Vermont OKs shots for out-of-state workers

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    Matt Van Alstyne, of Perkinsville, left, drove to the Tunbrdige Fairgrounds in Tunbridge, Vt., during a slow day at work to receive a Johnson and Johnson COVID-19 vaccination from Spc. Andria Castine-Kozma of the Vermont National Guard, right, after hearing from a friend that the vaccines were available with no appointment on Friday, May 7, 2021. Van Alstyne, who works for a White River Junction wood stove retailer and said he is often in customers' homes, hopes being inoculated will set them at ease, but he also has friends that do not want to get the shot. "I didn't really either, but it's going to inhibit things I want to do," he said. Only 84 of the 425 doses available at the clinic were taken by appointment with the remainder available on a drop-in basis. (Valley News - James M. Patterson) Copyright Valley News. May not be reprinted or used online without permission. Send requests to permission@vnews.com. James M. Patterson

VtDigger
Published: 5/7/2021 9:40:58 PM
Modified: 5/7/2021 9:40:54 PM

Any out-of-stater who works in Vermont is eligible to get vaccinated in the state, regardless of their profession, officials announced at a press conference Friday.

The new eligibility is an expansion of previous eligibility that allowed out-of-state college students and part-time Vermonters to get the vaccine. Out-of-staters who work in Vermont can either register on the state’s website and set an appointment, or attend a walk-in vaccination clinic, said Agency of Human Services Secretary Mike Smith.

Meanwhile, the state is preparing for children from 12 to 15 years old to begin vaccinations after the Federal Drug Administration approves the Pfizer vaccine for that age group, which could happen as soon as next week.

Once Vermont gets approval, it plans to open vaccination to this age group “almost immediately,” Levine said. That will include vaccine sites at schools to make it more convenient for students, Smith said.

Vermont is offering more walk-in vaccine clinics than ever as it aims to increase the convenience of getting vaccinated. Among the walk-in clinics offered are two this Saturday at speedways, Devil’s Bowl in West Haven and Bear Ridge in Bradford, which will offer free admission to the race to anyone who gets the shot there.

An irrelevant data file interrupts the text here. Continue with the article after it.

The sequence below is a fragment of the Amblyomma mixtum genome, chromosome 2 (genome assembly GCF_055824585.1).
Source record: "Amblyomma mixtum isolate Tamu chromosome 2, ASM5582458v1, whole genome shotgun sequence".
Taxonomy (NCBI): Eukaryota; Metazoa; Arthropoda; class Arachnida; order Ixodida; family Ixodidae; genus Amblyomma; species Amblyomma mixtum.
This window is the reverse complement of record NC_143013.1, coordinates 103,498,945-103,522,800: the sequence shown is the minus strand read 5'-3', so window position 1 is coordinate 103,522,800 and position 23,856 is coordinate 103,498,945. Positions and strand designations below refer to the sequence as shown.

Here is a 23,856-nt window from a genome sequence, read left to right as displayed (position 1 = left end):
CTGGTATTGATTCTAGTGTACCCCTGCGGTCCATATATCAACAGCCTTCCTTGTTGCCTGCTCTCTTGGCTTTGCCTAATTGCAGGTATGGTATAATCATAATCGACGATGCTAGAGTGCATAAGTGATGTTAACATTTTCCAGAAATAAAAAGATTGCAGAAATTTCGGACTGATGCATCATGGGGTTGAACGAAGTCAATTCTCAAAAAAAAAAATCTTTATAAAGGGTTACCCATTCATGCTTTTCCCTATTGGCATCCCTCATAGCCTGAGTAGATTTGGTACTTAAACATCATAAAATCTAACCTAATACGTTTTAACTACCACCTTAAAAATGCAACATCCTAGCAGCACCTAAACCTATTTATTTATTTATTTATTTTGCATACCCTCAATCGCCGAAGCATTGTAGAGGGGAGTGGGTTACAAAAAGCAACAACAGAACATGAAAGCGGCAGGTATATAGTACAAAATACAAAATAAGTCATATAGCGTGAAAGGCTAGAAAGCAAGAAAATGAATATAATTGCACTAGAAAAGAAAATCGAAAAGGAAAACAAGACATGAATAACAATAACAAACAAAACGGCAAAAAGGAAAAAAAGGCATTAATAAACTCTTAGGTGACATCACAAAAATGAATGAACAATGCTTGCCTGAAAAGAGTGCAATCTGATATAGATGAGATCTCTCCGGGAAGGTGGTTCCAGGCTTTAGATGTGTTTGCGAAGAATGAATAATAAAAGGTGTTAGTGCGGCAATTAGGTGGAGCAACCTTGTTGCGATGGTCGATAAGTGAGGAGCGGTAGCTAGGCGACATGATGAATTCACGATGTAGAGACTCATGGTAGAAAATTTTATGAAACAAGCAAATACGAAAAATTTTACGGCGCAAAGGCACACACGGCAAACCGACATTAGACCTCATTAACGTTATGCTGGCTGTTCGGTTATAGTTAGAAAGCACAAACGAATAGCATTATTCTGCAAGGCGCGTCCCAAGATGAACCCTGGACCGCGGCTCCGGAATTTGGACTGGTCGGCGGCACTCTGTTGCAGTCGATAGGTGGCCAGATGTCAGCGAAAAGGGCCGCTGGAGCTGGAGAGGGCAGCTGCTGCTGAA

There are also clinics at college campuses, Essex County mobile clinics with EMS services, and at food distribution sites throughout the state, Smith said.

“If there is a Vermonter who has not been vaccinated, but has been waiting for a convenient time, location or more interesting experience, or a walk-in or drive-through opportunity, or just doesn’t want to be bothered with scheduling and planning — well, it’s your turn to shine,” said Health Department head Mark Levine. “Your moment has arrived.”

Levine cautioned that if someone has received a two-dose vaccine, the Pfizer or Moderna, the person must make sure your second dose is from the same manufacturer. Walk-in clinics offer all three options, including the one-dose Johnson & Johnson.

Levine said keeping up the pace of vaccinations was essential to the state’s reopening plan. Vermont expects to loosen restrictions further starting June 1 if it meets its target of 70 to 85% of Vermonters 16 and over with at least one dose.

Right now, Vermont’s progress stands at 66% of people 16 and over.

“Getting vaccinated means we get to embrace many of those things once again — pun intended — hugs, school, hangouts, sports, dinner parties, live music,” Levine said. “It may take some getting used to at first. But we cannot only have them, we can actually enjoy them without the stress and anxiety we’ve lived with for so long.”

Student testing program planned

The Agency of Education is kicking off a pilot program of student testing this spring and summer, said agency secretary Dan French.

The initial testing program will target 6,300 students ages 8 and up in different schools in Burlington School District, Grand Isle Supervisory Union, Orleans Southwest Supervisory Union in Hardwick, Caledonia Central Supervisory Union in Danville, Two River Supervisory Union in Ludlow, and the Southwest Vermont Technical Center in Bennington.

The testing is voluntary and requires parental permission, French said. If the pilot program is successful, the AOE plans to continue and expand it in the fall.

French said the agency had recently clarified guidelines on outdoor spring sports. Low-contact spring sports such as tennis, track and field, baseball, softball do not require masking.

Moderate- or high-contact sports, such as lacrosse or Ultimate Frisbee, still require masking. Spectators don’t need to wear a mask outdoors if they are socially distanced, but they do indoors either way, French said.




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